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Re: Disallowing commits in presence of conflict markers

From: Paul Sander
Subject: Re: Disallowing commits in presence of conflict markers
Date: Sun, 15 Jul 2001 14:21:45 -0700

>--- Forwarded mail from Greg Woods:

>[ On Saturday, July 14, 2001 at 13:25:37 (-0700), Paul Sander wrote: ]
>> Subject: Disallowing commits in presence of conflict markers
>> But my question remains:  "What if the language provides no way to
>> do this?"  Given this context, you have a file that simply cannot be
>> version-controlled by CVS because CVS does not like its contents.
>> This is not acceptable.

>You yourself provided an excellent solution.  I doubt it would ever be
>necessary though....

>> It's a requirement of any version control system to accept and faithfully
>> reproduce (identically) any version of any file placed under its control.
>> It cannot choose what it likes to accept.

>Hmmmm... I wonder why most of them offer keyword expansion then....

When offered, keyword expansion is an option, or at least it can be

>Yes that's rhetorical, but your whole argument to this point is so inane
>I can't even bother to think of anything better.

>CVS already drastically modifies any file it merges and encounters
>conflict during the process.  I only seems fair that it ensure someone
>cleans up after it before the merge is considered complete.

My claim is that in many circumstances, namely with binary files, CVS should
not mark up a file in any way.  I'll amend that here and say that, if
conflicts are detected, then whatever conflict mark-ups are inserted must
be appropriate for the data type.  Sometimes, that means that no mark-ups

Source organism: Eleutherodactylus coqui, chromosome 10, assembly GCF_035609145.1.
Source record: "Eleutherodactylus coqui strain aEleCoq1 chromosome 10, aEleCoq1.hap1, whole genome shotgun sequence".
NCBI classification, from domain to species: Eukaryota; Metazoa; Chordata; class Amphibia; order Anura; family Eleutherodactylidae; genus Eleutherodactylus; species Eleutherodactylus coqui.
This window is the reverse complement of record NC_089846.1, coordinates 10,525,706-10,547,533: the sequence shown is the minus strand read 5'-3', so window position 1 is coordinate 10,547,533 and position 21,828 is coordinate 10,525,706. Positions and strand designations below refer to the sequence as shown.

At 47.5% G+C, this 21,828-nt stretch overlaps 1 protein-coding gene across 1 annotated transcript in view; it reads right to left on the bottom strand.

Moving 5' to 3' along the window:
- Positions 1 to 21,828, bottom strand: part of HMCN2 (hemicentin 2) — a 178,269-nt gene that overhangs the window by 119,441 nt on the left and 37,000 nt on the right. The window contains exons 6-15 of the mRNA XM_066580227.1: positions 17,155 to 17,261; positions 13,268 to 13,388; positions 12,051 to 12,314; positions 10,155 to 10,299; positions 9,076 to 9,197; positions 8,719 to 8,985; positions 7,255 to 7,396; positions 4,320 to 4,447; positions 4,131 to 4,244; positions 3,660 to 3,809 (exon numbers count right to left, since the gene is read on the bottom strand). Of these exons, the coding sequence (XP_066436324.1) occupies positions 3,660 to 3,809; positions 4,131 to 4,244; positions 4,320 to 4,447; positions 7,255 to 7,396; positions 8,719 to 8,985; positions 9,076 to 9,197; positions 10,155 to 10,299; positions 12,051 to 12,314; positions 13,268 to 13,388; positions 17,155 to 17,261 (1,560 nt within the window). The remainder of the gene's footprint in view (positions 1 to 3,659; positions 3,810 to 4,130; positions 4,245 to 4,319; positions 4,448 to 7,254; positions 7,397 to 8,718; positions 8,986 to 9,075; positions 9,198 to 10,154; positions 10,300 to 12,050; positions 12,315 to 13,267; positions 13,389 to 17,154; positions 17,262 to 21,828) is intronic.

are permitted, and conflicts must be tracked in some other way.

>> Given these limitations, CVS will still allow me to commit any file and
>> faithfully reproduce it identically.  That is my most basic requirement,
>> and CVS does it reasonably well.

>CVS doesn't make any promises about non-text files.  I don't see any
>difference here with its refusal to allow a commit of what to it can
>only be unresolved merge conflicts.  CVS will still faithrully reproduce
>any file it allows to be committed.

There's the rub:  "CVS will still faithfully reproduce any file it allows
to be committed."  It's not the place of CVS to tell its users what files
are acceptable.  It must accept whatever they give them.

>> Changing the conflict marker heuristic into an operational rule (i.e.
>> failing to commit in the presence of one) violates this most basic
>> requirement; CVS can now commit some files, but not any file.

>Oh well.  I guess your magical world of perfection will never allow
>something so primitive and basic as CVS to exist within it.

>It would be you, the user, who would have to modify your precious file,
>not CVS.  CVS would still reproduce it identically (it just wouldn't let
>you initially commit anything that would appear to contain unresolved
>conflicts in the first case).

Why add the unnecessary overhead of somehow transmogrifying my source
files just to make it acceptable to CVS?  That will be an ongoing
frustration for the users, because they now are required to perpetuate
the practice.

>--- End of forwarded message from address@hidden

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